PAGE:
Washington special: A (hitter of excite
meat was created this evening when it w'ns
announced that a number ot members of
the house of representatives, ropseseuting
both political parties, had determined to
hold a conference for the purpose of draw
ing resolutions ot Impeachment against Sec
rotary Manning for violating the laws ot
rongiess in his official acts. This movo
iiient is being promoted by the ultra silver
men and grows directly out ol what they
construe into a virtual acknowledgement
in his reply to the Weaver resolution, that
lie hud violated and intended to violate the
law reoulrinc that mutilated notes pre
sei ted for redemption shall bo redeemed by
notes of the same denomination. in
formation as to tho movement comesfrom
several members ol the house, who do
rlureil that there is no Buncombe iu it, but
that it is tlio result of a notions determina
Hon to resent a violation of tho law. In
addition to the ease with relation to tho
cancelling of treasury notes, it will be
charged that tlio law lias been repeatedly
violated bvu fuilllto to purchase S28.000.-
000 worth of s her each mouth. It will bo
ehareed that, while the law is mandatory
that that amount shall bo purchased eaclt
month, tho treasury department fails to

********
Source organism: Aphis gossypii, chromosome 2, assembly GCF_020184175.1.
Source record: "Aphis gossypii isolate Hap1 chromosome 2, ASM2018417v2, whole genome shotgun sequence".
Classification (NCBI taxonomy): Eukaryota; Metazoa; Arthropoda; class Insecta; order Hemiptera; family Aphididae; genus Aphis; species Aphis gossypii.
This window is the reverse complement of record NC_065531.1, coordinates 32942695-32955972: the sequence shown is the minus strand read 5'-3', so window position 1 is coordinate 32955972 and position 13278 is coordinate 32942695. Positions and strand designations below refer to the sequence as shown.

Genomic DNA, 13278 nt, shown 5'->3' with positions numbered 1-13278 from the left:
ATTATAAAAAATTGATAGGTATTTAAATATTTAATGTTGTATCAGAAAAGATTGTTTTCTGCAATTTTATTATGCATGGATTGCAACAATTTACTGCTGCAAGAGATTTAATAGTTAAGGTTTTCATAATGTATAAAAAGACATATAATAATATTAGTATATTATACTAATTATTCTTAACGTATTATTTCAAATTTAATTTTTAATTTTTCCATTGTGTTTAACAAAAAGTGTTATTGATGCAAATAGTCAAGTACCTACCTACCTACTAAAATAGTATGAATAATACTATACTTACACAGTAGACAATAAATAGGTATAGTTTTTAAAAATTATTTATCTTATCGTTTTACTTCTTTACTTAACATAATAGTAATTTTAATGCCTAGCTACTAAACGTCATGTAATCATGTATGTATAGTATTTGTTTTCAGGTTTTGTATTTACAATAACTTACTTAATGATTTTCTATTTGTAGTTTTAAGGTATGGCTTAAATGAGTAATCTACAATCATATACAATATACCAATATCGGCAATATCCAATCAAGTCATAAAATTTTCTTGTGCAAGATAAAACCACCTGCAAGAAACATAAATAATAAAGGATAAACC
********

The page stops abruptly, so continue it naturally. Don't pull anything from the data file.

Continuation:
make a purchase during any month when
the price of silver had advanced, and buys
a supply for two months or more when they
linve beared" the market and brought tho
prico to a low point.
fa i urn i i.it's'cii.txrKs noon.
Washington special: It is generally con
ceded and universally believed that Secre
tary .Vanning will go out of tho treasury as
soon as congress adjourns. His successor
ship adonis to be between Assistant Secre
tary Futrcliild and George 11. Pendleton, of
Ohio, minister to Herlln, who has just ar
rived here at the request, it is said, ol tlio
president. It is dilllcuH to see how the
president can help appointing Mr. Fair
child. All through Mr. Manning's illness
Mr. Faircldld managed the affairs ot the
depaitmeiit, and that, too, without tils or
elaborate attempts at display. He is a
cool, cleur-hesdwl limn who IhI1vs "h
public other a public trust." True, h is
not a iwlitirimi and Its cuuot Iw used to
nin iim.v sort of marhU Tilts may 1m
lut .i I to l ia ml n ui t in, mi t, bat it Is hardly
(i. s.l'lt- Unit tli.- i rmMcnt will saiTitire
i ltd fur "oue ol tint boys."
tiii: xisirs hkiefly told.
In iin Inniirnnrn ease tried In the federal
court at Cincinnati, Jmlirc Jackson decided
that ft general agency can bo determined
without gltlng Its holder a claim for
Tin. liiiKnlnii fnvrrmnnnt lias forbidden the
exportation of horces. The French arc pur-
chaMiur In lUi'Sla lnrge nuaniliie oi oats ior
tliecavaln, and have chartered steamers to
take them from the Baltic ports.
A ltrrlin Cablegram states that the German
government will negotiate a loan of $73,000,000
lor limitary jiurisiies.
In the Delaware river near Shawnee, Penn
sjlvanla, Ice In piled fifty feet high and the
iowitmus are oruriiuneu.
Tim Ki-rrntiirv of the Interior renorU to the
senate that forty-four of the older Apache
children at Fort Marlon have been transferred
.1 r-iflUln nnd Hint sixty
1,11 Ull. .I.l.fllll .'VHl"'l - - ' --
of the Miutiiicr ones are to hi educated at. St.
Augiitfne ly the Sisters ol uiaruy at m.ov
each 1K.T quarter.
vim. .-It ir.-iiM nt Clinton. Iowa, have sub-
perilled SiV) 0M to the stock of a company de